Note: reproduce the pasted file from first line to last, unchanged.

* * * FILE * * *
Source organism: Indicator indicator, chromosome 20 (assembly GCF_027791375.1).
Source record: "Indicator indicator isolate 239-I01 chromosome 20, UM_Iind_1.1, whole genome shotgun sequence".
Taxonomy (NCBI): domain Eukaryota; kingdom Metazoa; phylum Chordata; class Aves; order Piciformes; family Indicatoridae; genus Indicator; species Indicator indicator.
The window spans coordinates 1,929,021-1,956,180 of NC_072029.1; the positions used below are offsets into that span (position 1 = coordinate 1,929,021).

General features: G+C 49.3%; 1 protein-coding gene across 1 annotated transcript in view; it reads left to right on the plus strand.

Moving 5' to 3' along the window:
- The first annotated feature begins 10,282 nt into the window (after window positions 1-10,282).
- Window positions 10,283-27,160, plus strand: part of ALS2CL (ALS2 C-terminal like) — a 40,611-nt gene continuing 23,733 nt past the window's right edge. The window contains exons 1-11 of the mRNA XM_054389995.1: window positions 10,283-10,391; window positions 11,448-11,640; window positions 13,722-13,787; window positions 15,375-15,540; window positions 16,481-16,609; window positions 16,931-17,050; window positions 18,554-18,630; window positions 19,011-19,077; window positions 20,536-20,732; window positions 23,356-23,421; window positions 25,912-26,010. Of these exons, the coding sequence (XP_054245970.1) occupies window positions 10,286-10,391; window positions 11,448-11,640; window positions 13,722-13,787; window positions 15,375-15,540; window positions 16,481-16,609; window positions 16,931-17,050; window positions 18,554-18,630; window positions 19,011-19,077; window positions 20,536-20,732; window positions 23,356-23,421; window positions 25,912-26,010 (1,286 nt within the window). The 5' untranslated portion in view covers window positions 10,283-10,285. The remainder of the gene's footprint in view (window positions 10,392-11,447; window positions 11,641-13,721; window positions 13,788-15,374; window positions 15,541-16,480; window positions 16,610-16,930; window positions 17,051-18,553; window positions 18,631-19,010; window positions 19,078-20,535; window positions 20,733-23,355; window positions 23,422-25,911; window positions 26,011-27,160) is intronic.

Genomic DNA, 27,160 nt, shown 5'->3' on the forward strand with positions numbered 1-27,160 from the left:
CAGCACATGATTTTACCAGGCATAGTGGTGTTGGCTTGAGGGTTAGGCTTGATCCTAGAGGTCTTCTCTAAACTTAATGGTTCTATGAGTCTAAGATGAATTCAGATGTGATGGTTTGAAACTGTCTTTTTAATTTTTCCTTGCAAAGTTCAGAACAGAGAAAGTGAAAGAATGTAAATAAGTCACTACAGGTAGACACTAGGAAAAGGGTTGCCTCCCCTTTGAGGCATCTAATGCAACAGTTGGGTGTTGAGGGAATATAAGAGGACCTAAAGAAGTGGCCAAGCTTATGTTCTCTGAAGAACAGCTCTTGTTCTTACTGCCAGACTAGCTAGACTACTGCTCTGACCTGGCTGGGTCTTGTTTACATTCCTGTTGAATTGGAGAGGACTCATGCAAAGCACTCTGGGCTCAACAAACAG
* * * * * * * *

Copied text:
Source organism: Indicator indicator, chromosome 20 (assembly GCF_027791375.1).
Source record: "Indicator indicator isolate 239-I01 chromosome 20, UM_Iind_1.1, whole genome shotgun sequence".
Taxonomy (NCBI): domain Eukaryota; kingdom Metazoa; phylum Chordata; class Aves; order Piciformes; family Indicatoridae; genus Indicator; species Indicator indicator.
The window spans coordinates 1,929,021-1,956,180 of NC_072029.1; the positions used below are offsets into that span (position 1 = coordinate 1,929,021).

General features: G+C 49.3%; 1 protein-coding gene across 1 annotated transcript in view; it reads left to right on the plus strand.

Moving 5' to 3' along the window:
- The first annotated feature begins 10,282 nt into the window (after window positions 1-10,282).
- Window positions 10,283-27,160, plus strand: part of ALS2CL (ALS2 C-terminal like) — a 40,611-nt gene continuing 23,733 nt past the window's right edge. The window contains exons 1-11 of the mRNA XM_054389995.1: window positions 10,283-10,391; window positions 11,448-11,640; window positions 13,722-13,787; window positions 15,375-15,540; window positions 16,481-16,609; window positions 16,931-17,050; window positions 18,554-18,630; window positions 19,011-19,077; window positions 20,536-20,732; window positions 23,356-23,421; window positions 25,912-26,010. Of these exons, the coding sequence (XP_054245970.1) occupies window positions 10,286-10,391; window positions 11,448-11,640; window positions 13,722-13,787; window positions 15,375-15,540; window positions 16,481-16,609; window positions 16,931-17,050; window positions 18,554-18,630; window positions 19,011-19,077; window positions 20,536-20,732; window positions 23,356-23,421; window positions 25,912-26,010 (1,286 nt within the window). The 5' untranslated portion in view covers window positions 10,283-10,285. The remainder of the gene's footprint in view (window positions 10,392-11,447; window positions 11,641-13,721; window positions 13,788-15,374; window positions 15,541-16,480; window positions 16,610-16,930; window positions 17,051-18,553; window positions 18,631-19,010; window positions 19,078-20,535; window positions 20,733-23,355; window positions 23,422-25,911; window positions 26,011-27,160) is intronic.

Genomic DNA, 27,160 nt, shown 5'->3' on the forward strand with positions numbered 1-27,160 from the left:
CAGCACATGATTTTACCAGGCATAGTGGTGTTGGCTTGAGGGTTAGGCTTGATCCTAGAGGTCTTCTCTAAACTTAATGGTTCTATGAGTCTAAGATGAATTCAGATGTGATGGTTTGAAACTGTCTTTTTAATTTTTCCTTGCAAAGTTCAGAACAGAGAAAGTGAAAGAATGTAAATAAGTCACTACAGGTAGACACTAGGAAAAGGGTTGCCTCCCCTTTGAGGCATCTAATGCAACAGTTGGGTGTTGAGGGAATATAAGAGGACCTAAAGAAGTGGCCAAGCTTATGTTCTCTGAAGAACAGCTCTTGTTCTTACTGCCAGACTAGCTAGACTACTGCTCTGACCTGGCTGGGTCTTGTTTACATTCCTGTTGAATTGGAGAGGACTCATGCAAAGCACTCTGGGCTCAACAAACAG